Date: 06/07/2001 at 02:54:39 From: Gabriel Kreindler Subject: Simson's lines If we have two triangles inscribed in the same circle, is it true that for any point P on the circle the two Simson's lines for the point P for the two triangles make between them the same angle? If the answer is "yes", then how can you prove it? A thousand thanks, Kappa
Date: 06/07/2001 at 06:55:28 From: Doctor Floor Subject: Re: Simson's lines Hi, Kappa, Thanks for writing. The key for the solution of this problem is found by considering what happens with one triangle and a moving point on its circumcircle. Look at the Dr. Math archives page on the Simson line: http://mathforum.org/dr.math/problems/furman.04.19.99.html and in particular one of its figures: ABC is the triangle, D a point on its circumcircle and the three points EFG form the Simson line. It is easy to see that the quadrilateral DEBG is cyclic, because angles E and G are right angles. From this we see <CGE = 90 deg - <DGE = 90 deg - <DBE = 90 deg - <DBA (because <DBE and <DGE are inscribed angles on the same arc). Now we see that when D moves through an arc of a certain measure t, then <DBA increases by t (inscribed angle) and thus <CGE decreases by t, and thus the angle that the Simson line and BC make decreases by t. So the Simson line 'rotates' (it does not rotate about a fixed point) with the same 'speed' as point D, but in opposite direction. Now it is easy to see that when we have two triangles, the Simson lines of a moving point D both move with the same speed and in the same direction. So their angle stays fixed. If you need more help, just write back. Best regards, - Doctor Floor, The Math Forum http://mathforum.org/dr.math/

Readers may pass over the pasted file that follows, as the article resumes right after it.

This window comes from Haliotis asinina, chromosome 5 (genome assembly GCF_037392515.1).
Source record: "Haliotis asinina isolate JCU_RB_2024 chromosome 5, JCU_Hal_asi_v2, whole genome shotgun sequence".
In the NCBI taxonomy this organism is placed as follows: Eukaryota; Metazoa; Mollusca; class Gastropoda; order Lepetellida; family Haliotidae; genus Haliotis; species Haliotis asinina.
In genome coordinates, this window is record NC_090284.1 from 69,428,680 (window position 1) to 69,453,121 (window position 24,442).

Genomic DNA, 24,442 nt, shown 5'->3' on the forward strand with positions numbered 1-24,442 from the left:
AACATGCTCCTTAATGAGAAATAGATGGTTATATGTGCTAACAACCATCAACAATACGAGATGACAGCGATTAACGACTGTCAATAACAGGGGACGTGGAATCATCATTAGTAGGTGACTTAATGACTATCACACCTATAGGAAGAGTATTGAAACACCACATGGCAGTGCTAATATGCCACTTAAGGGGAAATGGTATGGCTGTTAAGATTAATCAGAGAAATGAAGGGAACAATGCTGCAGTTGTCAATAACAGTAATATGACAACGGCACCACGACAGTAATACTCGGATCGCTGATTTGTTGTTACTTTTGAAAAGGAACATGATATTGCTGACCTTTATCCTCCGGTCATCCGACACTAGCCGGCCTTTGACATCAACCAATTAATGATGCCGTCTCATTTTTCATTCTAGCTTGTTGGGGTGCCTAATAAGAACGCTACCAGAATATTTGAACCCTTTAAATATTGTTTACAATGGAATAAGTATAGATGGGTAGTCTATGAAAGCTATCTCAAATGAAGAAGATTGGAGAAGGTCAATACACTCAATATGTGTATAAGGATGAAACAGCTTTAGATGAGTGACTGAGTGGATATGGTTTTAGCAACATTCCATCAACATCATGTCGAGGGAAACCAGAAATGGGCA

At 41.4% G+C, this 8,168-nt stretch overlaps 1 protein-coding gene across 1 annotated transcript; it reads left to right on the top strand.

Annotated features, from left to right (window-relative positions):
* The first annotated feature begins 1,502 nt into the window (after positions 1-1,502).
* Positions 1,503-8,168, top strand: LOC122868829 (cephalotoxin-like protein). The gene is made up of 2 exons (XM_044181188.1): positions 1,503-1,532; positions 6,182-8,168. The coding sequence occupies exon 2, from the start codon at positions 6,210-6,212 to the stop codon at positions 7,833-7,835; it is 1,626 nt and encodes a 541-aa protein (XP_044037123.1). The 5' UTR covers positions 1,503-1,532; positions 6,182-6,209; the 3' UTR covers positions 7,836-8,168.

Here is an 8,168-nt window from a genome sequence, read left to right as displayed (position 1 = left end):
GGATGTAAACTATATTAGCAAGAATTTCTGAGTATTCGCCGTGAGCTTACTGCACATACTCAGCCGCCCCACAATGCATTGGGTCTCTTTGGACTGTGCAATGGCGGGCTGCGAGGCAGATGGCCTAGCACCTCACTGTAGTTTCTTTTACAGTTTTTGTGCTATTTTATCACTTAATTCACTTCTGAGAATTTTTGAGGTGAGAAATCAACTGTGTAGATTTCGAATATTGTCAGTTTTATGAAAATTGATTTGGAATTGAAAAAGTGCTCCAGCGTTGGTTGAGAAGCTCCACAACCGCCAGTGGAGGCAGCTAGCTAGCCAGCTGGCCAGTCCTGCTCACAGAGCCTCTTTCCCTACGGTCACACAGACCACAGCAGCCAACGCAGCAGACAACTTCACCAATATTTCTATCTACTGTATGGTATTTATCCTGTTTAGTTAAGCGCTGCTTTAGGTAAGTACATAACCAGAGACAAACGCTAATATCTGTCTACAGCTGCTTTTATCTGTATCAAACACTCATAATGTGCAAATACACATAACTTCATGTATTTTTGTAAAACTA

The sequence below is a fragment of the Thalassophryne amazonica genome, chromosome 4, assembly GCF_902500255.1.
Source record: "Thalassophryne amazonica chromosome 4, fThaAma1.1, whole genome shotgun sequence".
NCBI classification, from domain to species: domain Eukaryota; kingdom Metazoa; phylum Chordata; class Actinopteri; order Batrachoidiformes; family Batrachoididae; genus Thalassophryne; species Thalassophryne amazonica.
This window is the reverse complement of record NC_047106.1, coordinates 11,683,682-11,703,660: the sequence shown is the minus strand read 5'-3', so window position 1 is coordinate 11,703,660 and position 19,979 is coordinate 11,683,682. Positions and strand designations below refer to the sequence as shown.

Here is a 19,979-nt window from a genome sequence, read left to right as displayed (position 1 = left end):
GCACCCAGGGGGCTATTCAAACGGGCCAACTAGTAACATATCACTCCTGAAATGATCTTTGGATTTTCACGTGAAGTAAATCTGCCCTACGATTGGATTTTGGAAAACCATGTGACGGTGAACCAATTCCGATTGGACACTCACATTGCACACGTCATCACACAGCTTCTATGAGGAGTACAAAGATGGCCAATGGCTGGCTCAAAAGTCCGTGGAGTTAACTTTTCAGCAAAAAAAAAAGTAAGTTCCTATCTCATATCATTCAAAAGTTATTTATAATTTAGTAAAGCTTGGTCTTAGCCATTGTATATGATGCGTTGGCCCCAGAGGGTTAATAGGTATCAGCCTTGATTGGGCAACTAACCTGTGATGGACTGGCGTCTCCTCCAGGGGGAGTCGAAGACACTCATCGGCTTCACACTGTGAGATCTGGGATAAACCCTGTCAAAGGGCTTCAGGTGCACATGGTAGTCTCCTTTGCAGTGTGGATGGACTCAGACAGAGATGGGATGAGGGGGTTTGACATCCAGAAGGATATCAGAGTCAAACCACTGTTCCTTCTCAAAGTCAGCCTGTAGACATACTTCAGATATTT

Search the Dr. Math Library:
Ask Dr. MathTM
© 1994- The Math Forum at NCTM. All rights reserved.